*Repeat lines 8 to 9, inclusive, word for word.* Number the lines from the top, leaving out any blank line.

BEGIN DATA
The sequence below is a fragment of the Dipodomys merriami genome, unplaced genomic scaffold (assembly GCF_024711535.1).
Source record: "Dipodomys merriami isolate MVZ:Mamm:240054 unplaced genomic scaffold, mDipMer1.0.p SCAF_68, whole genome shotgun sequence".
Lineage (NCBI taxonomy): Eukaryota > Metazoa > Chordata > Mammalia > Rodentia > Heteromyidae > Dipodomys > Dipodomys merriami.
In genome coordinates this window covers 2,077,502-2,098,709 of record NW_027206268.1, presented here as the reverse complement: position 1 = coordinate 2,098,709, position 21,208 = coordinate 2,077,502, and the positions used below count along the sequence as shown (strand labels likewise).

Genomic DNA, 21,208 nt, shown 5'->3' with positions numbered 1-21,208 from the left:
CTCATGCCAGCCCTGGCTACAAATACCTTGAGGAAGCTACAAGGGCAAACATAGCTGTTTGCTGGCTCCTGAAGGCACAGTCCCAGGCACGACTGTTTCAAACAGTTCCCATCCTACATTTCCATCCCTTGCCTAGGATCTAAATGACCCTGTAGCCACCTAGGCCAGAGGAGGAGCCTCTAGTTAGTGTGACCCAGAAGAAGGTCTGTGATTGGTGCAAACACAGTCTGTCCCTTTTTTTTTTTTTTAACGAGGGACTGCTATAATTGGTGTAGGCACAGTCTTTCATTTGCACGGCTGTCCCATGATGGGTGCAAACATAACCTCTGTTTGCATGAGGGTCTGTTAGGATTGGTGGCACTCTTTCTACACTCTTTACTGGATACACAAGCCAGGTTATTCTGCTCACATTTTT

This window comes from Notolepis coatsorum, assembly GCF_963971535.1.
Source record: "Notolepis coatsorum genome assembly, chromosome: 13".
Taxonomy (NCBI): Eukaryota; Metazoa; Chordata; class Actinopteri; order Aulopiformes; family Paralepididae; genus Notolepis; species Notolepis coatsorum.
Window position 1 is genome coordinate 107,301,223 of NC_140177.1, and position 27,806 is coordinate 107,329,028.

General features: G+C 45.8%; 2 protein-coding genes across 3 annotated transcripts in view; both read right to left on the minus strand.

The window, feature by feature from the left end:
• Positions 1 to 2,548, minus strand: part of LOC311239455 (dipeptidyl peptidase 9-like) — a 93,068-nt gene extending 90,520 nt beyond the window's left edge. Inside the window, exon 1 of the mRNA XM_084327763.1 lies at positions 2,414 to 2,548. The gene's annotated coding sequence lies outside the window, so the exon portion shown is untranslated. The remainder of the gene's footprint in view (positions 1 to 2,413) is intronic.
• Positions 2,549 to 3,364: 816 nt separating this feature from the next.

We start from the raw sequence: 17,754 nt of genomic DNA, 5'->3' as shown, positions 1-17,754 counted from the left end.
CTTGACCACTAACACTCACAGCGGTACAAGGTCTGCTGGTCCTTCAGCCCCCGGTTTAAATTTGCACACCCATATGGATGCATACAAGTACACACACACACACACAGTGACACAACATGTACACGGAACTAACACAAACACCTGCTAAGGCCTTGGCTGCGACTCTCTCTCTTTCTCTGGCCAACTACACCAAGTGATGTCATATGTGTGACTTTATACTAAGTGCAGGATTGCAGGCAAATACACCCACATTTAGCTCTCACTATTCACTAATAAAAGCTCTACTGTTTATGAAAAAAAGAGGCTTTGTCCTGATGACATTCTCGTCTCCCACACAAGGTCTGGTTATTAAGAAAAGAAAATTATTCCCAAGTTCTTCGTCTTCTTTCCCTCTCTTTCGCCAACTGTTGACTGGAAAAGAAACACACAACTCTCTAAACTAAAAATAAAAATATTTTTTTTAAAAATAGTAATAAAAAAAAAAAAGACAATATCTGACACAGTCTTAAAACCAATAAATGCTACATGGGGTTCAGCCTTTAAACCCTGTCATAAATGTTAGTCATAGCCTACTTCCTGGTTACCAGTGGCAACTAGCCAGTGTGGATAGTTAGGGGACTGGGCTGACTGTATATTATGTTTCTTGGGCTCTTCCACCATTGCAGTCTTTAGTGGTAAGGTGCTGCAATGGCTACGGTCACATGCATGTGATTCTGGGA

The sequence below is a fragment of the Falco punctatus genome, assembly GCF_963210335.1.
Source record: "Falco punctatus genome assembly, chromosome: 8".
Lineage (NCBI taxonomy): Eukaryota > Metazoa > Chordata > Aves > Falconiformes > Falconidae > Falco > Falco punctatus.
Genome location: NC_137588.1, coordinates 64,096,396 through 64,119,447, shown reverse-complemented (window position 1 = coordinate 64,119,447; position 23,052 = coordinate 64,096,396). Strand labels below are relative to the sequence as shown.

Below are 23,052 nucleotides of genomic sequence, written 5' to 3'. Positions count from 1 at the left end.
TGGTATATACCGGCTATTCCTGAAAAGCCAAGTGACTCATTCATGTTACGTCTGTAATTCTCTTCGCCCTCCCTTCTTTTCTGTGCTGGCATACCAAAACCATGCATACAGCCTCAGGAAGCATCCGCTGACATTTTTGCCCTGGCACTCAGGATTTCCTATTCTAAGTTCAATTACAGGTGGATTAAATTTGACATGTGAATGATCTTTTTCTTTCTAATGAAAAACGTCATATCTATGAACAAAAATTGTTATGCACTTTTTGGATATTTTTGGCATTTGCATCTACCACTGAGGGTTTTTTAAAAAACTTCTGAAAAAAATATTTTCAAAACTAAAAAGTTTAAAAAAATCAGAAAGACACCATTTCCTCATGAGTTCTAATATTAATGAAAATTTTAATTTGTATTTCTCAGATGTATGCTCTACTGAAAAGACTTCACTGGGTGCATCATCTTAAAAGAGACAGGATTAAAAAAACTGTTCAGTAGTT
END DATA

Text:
Source record: "Notolepis coatsorum genome assembly, chromosome: 13".
Taxonomy (NCBI): Eukaryota; Metazoa; Chordata; class Actinopteri; order Aulopiformes; family Paralepididae; genus Notolepis; species Notolepis coatsorum.